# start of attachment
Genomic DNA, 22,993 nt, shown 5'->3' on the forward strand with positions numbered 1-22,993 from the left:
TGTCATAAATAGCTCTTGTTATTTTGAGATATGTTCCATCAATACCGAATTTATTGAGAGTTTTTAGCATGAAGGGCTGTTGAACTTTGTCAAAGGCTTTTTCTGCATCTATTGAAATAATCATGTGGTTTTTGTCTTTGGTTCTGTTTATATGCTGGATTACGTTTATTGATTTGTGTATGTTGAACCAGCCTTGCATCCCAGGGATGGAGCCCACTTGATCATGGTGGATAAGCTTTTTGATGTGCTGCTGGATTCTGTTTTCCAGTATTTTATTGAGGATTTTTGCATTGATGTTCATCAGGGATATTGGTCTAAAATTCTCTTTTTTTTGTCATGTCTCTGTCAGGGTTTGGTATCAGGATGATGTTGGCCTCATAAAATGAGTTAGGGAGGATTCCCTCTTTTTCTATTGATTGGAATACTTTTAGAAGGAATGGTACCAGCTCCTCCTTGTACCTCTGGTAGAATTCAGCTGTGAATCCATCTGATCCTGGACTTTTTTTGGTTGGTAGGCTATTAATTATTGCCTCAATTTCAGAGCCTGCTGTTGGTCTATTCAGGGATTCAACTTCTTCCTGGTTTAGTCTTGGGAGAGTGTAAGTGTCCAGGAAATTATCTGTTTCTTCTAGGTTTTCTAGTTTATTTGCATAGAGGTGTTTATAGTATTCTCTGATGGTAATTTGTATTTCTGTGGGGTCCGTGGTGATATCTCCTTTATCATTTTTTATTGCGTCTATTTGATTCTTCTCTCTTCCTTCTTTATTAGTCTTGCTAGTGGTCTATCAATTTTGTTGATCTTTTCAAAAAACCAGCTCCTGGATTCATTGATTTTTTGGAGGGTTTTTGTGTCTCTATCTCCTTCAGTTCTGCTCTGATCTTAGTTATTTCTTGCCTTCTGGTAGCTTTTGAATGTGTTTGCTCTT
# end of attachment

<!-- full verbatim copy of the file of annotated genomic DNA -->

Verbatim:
Genomic DNA, 22,993 nt, shown 5'->3' on the forward strand with positions numbered 1-22,993 from the left:
TGTCATAAATAGCTCTTGTTATTTTGAGATATGTTCCATCAATACCGAATTTATTGAGAGTTTTTAGCATGAAGGGCTGTTGAACTTTGTCAAAGGCTTTTTCTGCATCTATTGAAATAATCATGTGGTTTTTGTCTTTGGTTCTGTTTATATGCTGGATTACGTTTATTGATTTGTGTATGTTGAACCAGCCTTGCATCCCAGGGATGGAGCCCACTTGATCATGGTGGATAAGCTTTTTGATGTGCTGCTGGATTCTGTTTTCCAGTATTTTATTGAGGATTTTTGCATTGATGTTCATCAGGGATATTGGTCTAAAATTCTCTTTTTTTTGTCATGTCTCTGTCAGGGTTTGGTATCAGGATGATGTTGGCCTCATAAAATGAGTTAGGGAGGATTCCCTCTTTTTCTATTGATTGGAATACTTTTAGAAGGAATGGTACCAGCTCCTCCTTGTACCTCTGGTAGAATTCAGCTGTGAATCCATCTGATCCTGGACTTTTTTTGGTTGGTAGGCTATTAATTATTGCCTCAATTTCAGAGCCTGCTGTTGGTCTATTCAGGGATTCAACTTCTTCCTGGTTTAGTCTTGGGAGAGTGTAAGTGTCCAGGAAATTATCTGTTTCTTCTAGGTTTTCTAGTTTATTTGCATAGAGGTGTTTATAGTATTCTCTGATGGTAATTTGTATTTCTGTGGGGTCCGTGGTGATATCTCCTTTATCATTTTTTATTGCGTCTATTTGATTCTTCTCTCTTCCTTCTTTATTAGTCTTGCTAGTGGTCTATCAATTTTGTTGATCTTTTCAAAAAACCAGCTCCTGGATTCATTGATTTTTTGGAGGGTTTTTGTGTCTCTATCTCCTTCAGTTCTGCTCTGATCTTAGTTATTTCTTGCCTTCTGGTAGCTTTTGAATGTGTTTGCTCTT